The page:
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Russia still has troops in Georgia after their invasion during Obama's first term. Keep in mind, Georgia was a country considering joining NATO. That invasion was Russia's coming out party. It was a warning to the world that things were about to change, and they were just getting started. They would then invade, steal and annex Crimea from Ukraine. They'd also invade, destabilize and wage war in Eastern Ukraine. That war is still going on to this day, but rarely does the media talk about it anymore. And the backdrop to that invasion and silent war was an accusation from the Russians that the United States deliberately encouraged the fall of the Ukrainian president and government.

Meanwhile, Russia continues supplying troops and equipment to their side, and we are now providing military training and anti-tank missiles to ours.

And Ukraine is just one of the proxy wars currently being fought between the two nuclear powers. Syria is the other. In April, we admitted to killing nearly 200 Russians in that conflict.

Over the past four years, over 700 Russian citizens and companies have been sanctioned, 35 diplomats have been declared persona non grata, 2 Russian diplomatic compounds have been closed, one consulate and two diplomatic annexes. Oh… and Russia has ejected over 700 U.S. diplomatic staff.

Between cyber attacks and indictments on Russian intelligence personnel, tensions have never been higher.

Between cyber attacks and indictments on Russian intelligence personnel, tensions have never been higher. Russia currently maintains an arsenal of 6,600 nuclear weapons. We have 6,450. The next closest nuke holders are France with 300 and China with 280. It's not even close. Between Washington and Moscow, there are over 13,000 nuclear weapons pointed at one another.

Forget partisan politics. The two toughest kids on the block just met for a sit-down, and we should all be praying for their success.

It's not just the Twitter mobs, the Leftist extremists and the flagrant fourth-wave feminists who want ICE abolished. As we've seen, there's a growing number of politicians who want to see it as well.

Cue Alejandro Alvarez, who in his 32 years has managed to cultivate his brand as a "serial immigration violator." Alejandro has been deported 11 times. Well, he's facing deportation once again, after allegedly "slashing his wife with a chainsaw." His wife is in recovery and is expected to survive.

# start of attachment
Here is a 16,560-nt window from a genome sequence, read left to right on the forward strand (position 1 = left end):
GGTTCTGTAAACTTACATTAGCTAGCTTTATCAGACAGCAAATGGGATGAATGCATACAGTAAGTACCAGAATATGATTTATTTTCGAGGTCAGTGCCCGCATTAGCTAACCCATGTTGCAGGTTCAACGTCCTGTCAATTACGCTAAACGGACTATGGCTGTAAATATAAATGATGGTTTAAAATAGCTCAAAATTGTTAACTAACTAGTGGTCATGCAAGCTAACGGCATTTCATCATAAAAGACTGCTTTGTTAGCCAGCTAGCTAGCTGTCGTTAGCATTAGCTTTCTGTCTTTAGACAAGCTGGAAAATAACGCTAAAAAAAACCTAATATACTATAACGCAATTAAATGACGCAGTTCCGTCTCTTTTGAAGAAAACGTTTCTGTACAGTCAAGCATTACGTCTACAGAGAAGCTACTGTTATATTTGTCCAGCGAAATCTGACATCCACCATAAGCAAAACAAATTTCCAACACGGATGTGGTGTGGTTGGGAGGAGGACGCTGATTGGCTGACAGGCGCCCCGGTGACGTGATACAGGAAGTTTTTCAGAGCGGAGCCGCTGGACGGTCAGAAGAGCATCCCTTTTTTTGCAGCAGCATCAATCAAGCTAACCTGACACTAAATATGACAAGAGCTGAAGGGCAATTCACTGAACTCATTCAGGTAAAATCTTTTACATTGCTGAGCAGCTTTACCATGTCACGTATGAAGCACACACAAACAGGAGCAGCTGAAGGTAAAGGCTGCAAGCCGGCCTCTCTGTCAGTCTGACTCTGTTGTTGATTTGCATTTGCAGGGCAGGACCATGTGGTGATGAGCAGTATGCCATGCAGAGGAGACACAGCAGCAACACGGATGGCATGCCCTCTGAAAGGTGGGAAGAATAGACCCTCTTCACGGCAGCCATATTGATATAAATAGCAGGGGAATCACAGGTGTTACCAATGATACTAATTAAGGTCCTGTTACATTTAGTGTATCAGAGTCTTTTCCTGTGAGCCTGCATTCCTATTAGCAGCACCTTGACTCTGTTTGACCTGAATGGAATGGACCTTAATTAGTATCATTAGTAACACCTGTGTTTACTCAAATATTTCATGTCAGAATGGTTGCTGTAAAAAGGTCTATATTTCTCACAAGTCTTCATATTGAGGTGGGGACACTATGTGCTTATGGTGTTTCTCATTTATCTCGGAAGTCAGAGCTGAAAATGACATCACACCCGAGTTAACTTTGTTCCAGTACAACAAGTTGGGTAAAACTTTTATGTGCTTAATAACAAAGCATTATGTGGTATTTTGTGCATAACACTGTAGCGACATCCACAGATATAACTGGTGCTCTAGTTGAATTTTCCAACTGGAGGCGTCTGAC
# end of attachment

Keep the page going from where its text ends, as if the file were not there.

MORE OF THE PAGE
RELATED: The cost of unchecked illegal immigration is very real, and very high

Around 3:00 pm last Wednesday, police arrived at Alejandro's. When they arrived, they found Alvarez's wife suffering from "traumatic physical injuries, believed to have been inflicted by a chainsaw." The couple's three children were huddled in fear inside the home. Alejandro's wife was rushed to a nearby trauma center for an emergency surgery.

Alejandro fled the scene of the crime, but was eventually hauled in by police and booked under "suspicion of attempted murder, child endangerment, hit and run, and grand theft auto."

Sounds like the kind of guy who should be in our country illegally, right?

ICE spokeswoman Lori Haley noted that "Immigration officers have lodged a detainer against Alvarez, requesting that local authorities notify Immigration and Customs Enforcement before his release to allow them to take the man into custody."

This is the new reality.

This is the new reality. The immigration agency has to ask for permission, to file requests, to have illegal immigrants who are guilty of crimes dealt with. Luckily for Alejandro, Los Angeles is a sanctuary city, so maybe he'll get another pass and be back on the streets in no time.

UPDATE: Here's how the discussion went on radio. Watch the video below.

Why is nobody talking about this?

Alabama law enforcement officials say that an illegal immigrant and an immigrant in the United States on a green card are responsible for the brutal murders of a grandmother and her 13-year-old special needs granddaughter in what investigators say is violence related to Mexican drug cartels.